The father of a Scottish backpacker murdered in Taupo five years ago has written asking about the welfare of his daughter's teenage killer.
Brian Aim wrote to police to check on the progress of Jahche Broughton, who killed Karen Aim on the street with a baseball bat on January 18, 2008, in a crime that shocked Britain and New Zealand.
The 14-year-old was using the bat to smash windows at Taupo-nui-a-Tia College soon after 2am when Ms Aim walked by. Broughton followed the 26-year-old Orkney tourist and attacked her on a nearby street corner about 50m from her home, twice smashing the bat into her head.
He later admitted the murder but continued to claim the fatal blow was struck by Mongrel Mob prospect "Bryan" - a claim rejected by the judge. He was sentenced to life imprisonment with no chance of parole until at least 2021.
Mr Aim told the Weekend Herald that he and his family had always wanted Broughton to take responsibility for his crime and tell them honestly how his daughter died.
"We wanted to find out from the one person who knew what happened that night as to whether Karen was chased and terrified before she was murdered or was she murdered from behind and never knew the incident ever happened?"
Mr Aim tried to talk to Broughton after his sentencing but his mother, Eugenie Broughton, said he was not up to the pressure of a meeting.
He has since written to police to find out which prison Broughton is in, whether he is mixing with other prisoners and whether he is in rehabilitation programmes.
Police have replied and passed on the letter to Broughton, who is in the low-security Maori focus unit at Waikeria Prison, near Te Awamutu.
The 19-year-old has also received regular visits from the Rev John Howell, who conducted Karen Aim's memorial service and travelled to the Aims' church in Orkney to dedicate an artwork in Karen's memory.
On his first visit, Mr Howell showed Broughton a photo of the memorial sculpture by Taupo-nui-a-Tia College student Kate Bevan.
On the second visit, he said, Broughton began to talk to him about his traumatic life at the time he committed the murder, although he was still in denial about the crime itself.
Mr Howell said although it was tempting for society to write off Broughton and other young men like him as hopeless cases, they would probably be released some day, so it was vital to prepare for that.
He said public discussion about justice had been hijacked by the Sensible Sentencing Trust, which generated a climate of fear among the public and pushed politicians into taking more populist policies based purely on retribution.
"They're literally saying lock 'em up and thrown away the key ...
"There needs to be a priority on rehabilitation and ensuring that when (prisoners) return to society, they're not just going to go through the whole process again so they're a lifelong criminal - but rather they can re-enter society in some way and we can start to value them for what they can give to us."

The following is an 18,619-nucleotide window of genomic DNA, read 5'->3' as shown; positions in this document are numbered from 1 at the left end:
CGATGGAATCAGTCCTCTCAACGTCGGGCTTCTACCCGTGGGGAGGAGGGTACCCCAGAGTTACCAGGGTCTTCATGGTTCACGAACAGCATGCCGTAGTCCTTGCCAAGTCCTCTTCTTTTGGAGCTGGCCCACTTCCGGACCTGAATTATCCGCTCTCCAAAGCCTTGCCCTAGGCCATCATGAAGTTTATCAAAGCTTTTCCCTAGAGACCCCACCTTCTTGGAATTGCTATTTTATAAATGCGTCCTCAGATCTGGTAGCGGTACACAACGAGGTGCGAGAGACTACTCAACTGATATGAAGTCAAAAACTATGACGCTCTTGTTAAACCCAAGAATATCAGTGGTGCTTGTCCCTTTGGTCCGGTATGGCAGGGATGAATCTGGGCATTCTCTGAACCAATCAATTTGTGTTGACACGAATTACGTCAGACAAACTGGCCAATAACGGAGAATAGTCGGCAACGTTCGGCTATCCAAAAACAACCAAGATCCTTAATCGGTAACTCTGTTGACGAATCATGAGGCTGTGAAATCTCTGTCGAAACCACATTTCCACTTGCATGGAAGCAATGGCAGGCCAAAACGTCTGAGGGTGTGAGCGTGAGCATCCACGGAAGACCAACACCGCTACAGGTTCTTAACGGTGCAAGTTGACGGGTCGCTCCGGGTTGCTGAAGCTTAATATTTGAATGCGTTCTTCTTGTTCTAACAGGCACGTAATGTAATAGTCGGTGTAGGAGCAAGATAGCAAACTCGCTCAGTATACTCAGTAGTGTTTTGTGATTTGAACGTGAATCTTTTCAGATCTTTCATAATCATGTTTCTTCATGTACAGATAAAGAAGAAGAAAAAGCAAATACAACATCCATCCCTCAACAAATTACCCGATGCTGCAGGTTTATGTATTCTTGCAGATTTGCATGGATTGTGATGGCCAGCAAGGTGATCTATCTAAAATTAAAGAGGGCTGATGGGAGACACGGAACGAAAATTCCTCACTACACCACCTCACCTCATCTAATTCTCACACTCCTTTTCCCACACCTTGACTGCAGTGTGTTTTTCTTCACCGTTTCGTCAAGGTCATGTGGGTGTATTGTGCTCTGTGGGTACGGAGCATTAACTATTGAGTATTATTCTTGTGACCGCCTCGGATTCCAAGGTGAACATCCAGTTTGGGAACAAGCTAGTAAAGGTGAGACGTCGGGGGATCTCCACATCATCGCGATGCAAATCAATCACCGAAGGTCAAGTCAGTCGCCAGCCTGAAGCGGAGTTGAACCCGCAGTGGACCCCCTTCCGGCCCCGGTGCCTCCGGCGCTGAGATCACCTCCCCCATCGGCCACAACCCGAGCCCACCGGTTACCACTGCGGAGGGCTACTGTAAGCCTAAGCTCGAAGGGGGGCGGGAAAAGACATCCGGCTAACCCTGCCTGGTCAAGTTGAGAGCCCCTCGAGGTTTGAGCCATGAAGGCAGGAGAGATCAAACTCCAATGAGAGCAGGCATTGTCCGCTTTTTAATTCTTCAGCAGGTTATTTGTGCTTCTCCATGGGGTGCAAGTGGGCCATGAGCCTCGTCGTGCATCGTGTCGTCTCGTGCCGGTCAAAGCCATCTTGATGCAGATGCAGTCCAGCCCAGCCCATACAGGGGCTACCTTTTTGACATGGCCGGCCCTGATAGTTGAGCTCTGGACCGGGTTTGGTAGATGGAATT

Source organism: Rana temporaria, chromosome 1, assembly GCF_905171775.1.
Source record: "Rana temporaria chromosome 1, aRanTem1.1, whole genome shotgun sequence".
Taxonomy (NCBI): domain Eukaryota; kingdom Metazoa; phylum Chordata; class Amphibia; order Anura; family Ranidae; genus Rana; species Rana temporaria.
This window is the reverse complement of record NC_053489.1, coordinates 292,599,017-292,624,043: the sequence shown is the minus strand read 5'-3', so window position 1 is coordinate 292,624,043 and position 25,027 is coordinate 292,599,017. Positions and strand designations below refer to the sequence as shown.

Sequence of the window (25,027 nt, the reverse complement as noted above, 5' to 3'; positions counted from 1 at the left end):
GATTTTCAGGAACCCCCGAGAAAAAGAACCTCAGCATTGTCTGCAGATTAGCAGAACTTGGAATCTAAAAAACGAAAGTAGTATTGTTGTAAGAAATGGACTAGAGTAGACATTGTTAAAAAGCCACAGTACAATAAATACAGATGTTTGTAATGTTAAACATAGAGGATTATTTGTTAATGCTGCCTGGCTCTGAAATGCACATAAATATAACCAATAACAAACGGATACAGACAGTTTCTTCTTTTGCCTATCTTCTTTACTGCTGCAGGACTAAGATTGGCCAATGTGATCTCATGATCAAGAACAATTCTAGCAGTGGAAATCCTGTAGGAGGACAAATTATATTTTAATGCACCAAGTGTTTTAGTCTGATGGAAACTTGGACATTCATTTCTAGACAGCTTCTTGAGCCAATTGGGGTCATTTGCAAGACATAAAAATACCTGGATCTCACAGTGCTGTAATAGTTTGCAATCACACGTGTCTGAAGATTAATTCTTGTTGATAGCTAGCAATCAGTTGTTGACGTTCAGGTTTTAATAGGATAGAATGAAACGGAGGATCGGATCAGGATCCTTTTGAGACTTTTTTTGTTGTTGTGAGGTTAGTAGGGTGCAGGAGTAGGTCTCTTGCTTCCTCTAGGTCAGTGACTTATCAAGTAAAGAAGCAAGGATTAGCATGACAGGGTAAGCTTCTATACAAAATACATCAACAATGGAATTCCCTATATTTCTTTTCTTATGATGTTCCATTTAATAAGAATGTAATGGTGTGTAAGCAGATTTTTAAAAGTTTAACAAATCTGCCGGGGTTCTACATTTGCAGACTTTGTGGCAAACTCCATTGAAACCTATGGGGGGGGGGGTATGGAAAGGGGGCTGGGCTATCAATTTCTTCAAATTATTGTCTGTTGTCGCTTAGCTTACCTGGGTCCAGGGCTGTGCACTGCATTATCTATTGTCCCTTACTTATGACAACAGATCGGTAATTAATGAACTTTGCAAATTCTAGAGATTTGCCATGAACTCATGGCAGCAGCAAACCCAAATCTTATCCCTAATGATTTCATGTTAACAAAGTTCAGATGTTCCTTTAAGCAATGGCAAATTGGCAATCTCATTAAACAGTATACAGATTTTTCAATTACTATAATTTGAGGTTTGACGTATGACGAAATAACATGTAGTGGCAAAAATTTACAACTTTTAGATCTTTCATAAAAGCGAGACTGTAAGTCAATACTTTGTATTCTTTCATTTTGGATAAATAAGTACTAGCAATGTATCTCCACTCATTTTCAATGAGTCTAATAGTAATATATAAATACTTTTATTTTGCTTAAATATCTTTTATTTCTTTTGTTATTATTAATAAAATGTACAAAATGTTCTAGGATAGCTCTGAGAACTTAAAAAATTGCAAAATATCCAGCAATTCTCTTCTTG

Sensible Sentencing Trust head Garth McVicar said Mr Howell was speaking from the "liberal lunacy perspective" that had dominated public debate at the expense of victims' rights for too long.
"I'm all for rehabilitation, but ultimately when somebody commits a crime like that, then we believe they are beyond rehabilitation and the argument is no longer about them.
"It should be about the victims and it should be about stopping young offenders getting to that point."
Broughton's first victim, Zara Schofield, who was bashed so badly with a rock that she needed 30 stitches to her head, said she didn't know if he was capable of change.
"I personally think if he has done something at that age ... I doubt that a hell of a lot is going to change.
"He could turn his world around but there's a reason he went in there. There can't be a lot that's going to change his mind."
Five years after the attack, the 22-year-old chef said she still felt scared to go out. "There's still that feeling in the back of my mind and I don't think that's ever going to go away. It probably wouldn't be so bad if I knew he was never coming out."
Ms Schofield said the attack had turned her life upside down.
"It's hard to explain how he changed me but [he's] definitely done a lot of damage, that's for sure."
Eugenie Broughton, who visits her son in jail each month, said he was mentoring younger prisoners and wanted to help people.
Asked what she would like to say to the Aim family now, she replied: "There's no words that you can actually say for their loss, for what they're feeling. There's no words that can explain ... or bring her back."
She said only her son could respond to the Aim family's wish to know how Karen died.
"I could say sorry a thousand times but that's not going to heal them. And I don't think they want to hear that from me."
The Corrections Department refused to let Broughton be interviewed or give any information about his progress in prison.